Keylogging, also known as keystroke capturing, is a type of cyber attack that involves the deployment of malware to record or monitor a victim’s keystrokes. If one or more of your small business’s computers is infected with keylogging malware, anything you type on that computer may be seen by a hacker.

Whether you’re writing an email, managing your small business’s online bank account or handling customer payments, all this information will be visible to the person or persons responsible for the attack. You can protect your small business from keylogging, however, by following these five tips.

#1) Install Anti-Keylogging Software

There’s software available that’s designed specifically to detect keylogging malware. Known as anti-keylogging software, it automatically scans your computer for keylogging malware. Installing anti-keylogging software on your computer is a simple yet effective way to protect against this disturbing cyber threat.

#2) Download a Password Manager

A password manager won’t necessarily prevent keylogging, but it can mitigate the damage if your computer is infected with keylogging malware. With a password manager, you won’t have to manually enter your username and password to log in to accounts. Instead, you simply click a button from within your web browser. Since there’s no typing involves, the hacker won’t see your username and password when using a password manager, even if your computer is infected with keylogging malware.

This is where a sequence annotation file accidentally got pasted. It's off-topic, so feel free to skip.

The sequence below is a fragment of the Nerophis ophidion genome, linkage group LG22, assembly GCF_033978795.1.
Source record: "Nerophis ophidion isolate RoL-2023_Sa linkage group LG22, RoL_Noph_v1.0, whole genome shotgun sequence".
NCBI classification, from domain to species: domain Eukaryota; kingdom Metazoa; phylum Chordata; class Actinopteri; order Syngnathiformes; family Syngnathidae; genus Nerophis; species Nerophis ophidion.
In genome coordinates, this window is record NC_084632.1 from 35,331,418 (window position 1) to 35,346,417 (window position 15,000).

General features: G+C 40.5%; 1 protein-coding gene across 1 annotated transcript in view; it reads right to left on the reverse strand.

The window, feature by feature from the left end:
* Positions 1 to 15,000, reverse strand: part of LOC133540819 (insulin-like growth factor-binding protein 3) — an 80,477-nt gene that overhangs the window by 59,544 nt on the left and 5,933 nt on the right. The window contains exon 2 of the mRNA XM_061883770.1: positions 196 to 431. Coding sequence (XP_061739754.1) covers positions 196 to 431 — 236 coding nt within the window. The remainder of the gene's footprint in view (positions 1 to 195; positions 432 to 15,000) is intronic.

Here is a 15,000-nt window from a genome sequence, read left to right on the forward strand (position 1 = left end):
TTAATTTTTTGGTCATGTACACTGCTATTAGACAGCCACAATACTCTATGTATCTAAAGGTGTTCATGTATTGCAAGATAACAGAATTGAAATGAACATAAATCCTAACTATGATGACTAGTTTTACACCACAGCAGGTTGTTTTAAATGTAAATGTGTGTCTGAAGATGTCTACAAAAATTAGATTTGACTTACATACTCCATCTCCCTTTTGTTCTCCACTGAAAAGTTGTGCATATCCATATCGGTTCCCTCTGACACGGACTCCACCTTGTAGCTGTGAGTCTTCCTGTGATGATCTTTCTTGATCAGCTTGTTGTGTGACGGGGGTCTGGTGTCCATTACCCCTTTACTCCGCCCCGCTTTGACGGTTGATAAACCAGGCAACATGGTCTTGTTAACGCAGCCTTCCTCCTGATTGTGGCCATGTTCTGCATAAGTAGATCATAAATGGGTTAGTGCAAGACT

#3) Use Speech Recognition Software

You can also use speech recognition software to lower the risk of keylogging. Speech recognition software works by capturing your speech and converting it into text. Once installed on your computer, you can log in to accounts by speaking your username and password rather than typing them.

#4) Perform Deceptive Typing

Some cybersecurity experts recommend deceptive typing as a means of protecting against keylogging. What is deceptive typing exactly? Deceptive typing refers to the practice of alternating between two or more fields when typing sensitive information, such as a password. If you’re trying to log in to an account, for example, you can perform deceptive typing by entering the first three characters of the password, followed by entering three random characters in a separate field, and then entering three more characters of the password.

#5) Keep Software Up to Date

Keeping all the software on your computer up to date will lower the risk of all forms of malware, including keylogging malware. For a hacker to spy on your keystrokes, he or she must first deploy keylogging malware on your computer. Normally, the deployment of such malware is performed through a software vulnerability, such as an outdated operating system (OS). If your computer’s OS and other software is up to date, however, it will be less vulnerable to keylogging attacks.